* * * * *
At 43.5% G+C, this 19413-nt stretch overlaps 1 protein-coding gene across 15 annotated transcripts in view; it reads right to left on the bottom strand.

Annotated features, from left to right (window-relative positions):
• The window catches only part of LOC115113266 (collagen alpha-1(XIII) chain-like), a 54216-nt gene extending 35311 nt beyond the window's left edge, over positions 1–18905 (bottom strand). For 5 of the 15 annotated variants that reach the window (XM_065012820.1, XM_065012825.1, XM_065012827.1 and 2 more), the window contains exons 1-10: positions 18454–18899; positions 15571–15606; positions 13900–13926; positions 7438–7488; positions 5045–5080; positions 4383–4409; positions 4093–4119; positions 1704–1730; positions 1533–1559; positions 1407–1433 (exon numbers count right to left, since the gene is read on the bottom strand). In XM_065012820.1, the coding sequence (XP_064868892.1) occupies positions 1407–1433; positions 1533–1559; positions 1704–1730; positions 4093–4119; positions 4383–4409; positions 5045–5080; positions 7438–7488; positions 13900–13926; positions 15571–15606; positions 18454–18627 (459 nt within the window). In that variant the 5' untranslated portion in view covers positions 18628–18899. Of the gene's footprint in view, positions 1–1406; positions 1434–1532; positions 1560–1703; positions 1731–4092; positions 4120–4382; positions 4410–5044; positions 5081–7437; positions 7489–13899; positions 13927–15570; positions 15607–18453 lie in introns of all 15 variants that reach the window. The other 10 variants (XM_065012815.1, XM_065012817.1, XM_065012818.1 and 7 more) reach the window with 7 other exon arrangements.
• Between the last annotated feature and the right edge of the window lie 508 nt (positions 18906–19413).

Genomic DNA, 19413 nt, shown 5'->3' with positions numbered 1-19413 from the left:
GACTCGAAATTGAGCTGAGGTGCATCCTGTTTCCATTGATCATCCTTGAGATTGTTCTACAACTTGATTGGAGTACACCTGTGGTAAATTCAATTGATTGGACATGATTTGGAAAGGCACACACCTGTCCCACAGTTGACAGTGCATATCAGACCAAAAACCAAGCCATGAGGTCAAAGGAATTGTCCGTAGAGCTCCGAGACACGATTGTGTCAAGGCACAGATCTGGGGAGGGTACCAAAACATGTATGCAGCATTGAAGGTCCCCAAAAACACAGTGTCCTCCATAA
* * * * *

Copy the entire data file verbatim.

At 43.5% G+C, this 19413-nt stretch overlaps 1 protein-coding gene across 15 annotated transcripts in view; it reads right to left on the bottom strand.

Annotated features, from left to right (window-relative positions):
• The window catches only part of LOC115113266 (collagen alpha-1(XIII) chain-like), a 54216-nt gene extending 35311 nt beyond the window's left edge, over positions 1–18905 (bottom strand). For 5 of the 15 annotated variants that reach the window (XM_065012820.1, XM_065012825.1, XM_065012827.1 and 2 more), the window contains exons 1-10: positions 18454–18899; positions 15571–15606; positions 13900–13926; positions 7438–7488; positions 5045–5080; positions 4383–4409; positions 4093–4119; positions 1704–1730; positions 1533–1559; positions 1407–1433 (exon numbers count right to left, since the gene is read on the bottom strand). In XM_065012820.1, the coding sequence (XP_064868892.1) occupies positions 1407–1433; positions 1533–1559; positions 1704–1730; positions 4093–4119; positions 4383–4409; positions 5045–5080; positions 7438–7488; positions 13900–13926; positions 15571–15606; positions 18454–18627 (459 nt within the window). In that variant the 5' untranslated portion in view covers positions 18628–18899. Of the gene's footprint in view, positions 1–1406; positions 1434–1532; positions 1560–1703; positions 1731–4092; positions 4120–4382; positions 4410–5044; positions 5081–7437; positions 7489–13899; positions 13927–15570; positions 15607–18453 lie in introns of all 15 variants that reach the window. The other 10 variants (XM_065012815.1, XM_065012817.1, XM_065012818.1 and 7 more) reach the window with 7 other exon arrangements.
• Between the last annotated feature and the right edge of the window lie 508 nt (positions 18906–19413).

Genomic DNA, 19413 nt, shown 5'->3' with positions numbered 1-19413 from the left:
GACTCGAAATTGAGCTGAGGTGCATCCTGTTTCCATTGATCATCCTTGAGATTGTTCTACAACTTGATTGGAGTACACCTGTGGTAAATTCAATTGATTGGACATGATTTGGAAAGGCACACACCTGTCCCACAGTTGACAGTGCATATCAGACCAAAAACCAAGCCATGAGGTCAAAGGAATTGTCCGTAGAGCTCCGAGACACGATTGTGTCAAGGCACAGATCTGGGGAGGGTACCAAAACATGTATGCAGCATTGAAGGTCCCCAAAAACACAGTGTCCTCCATAA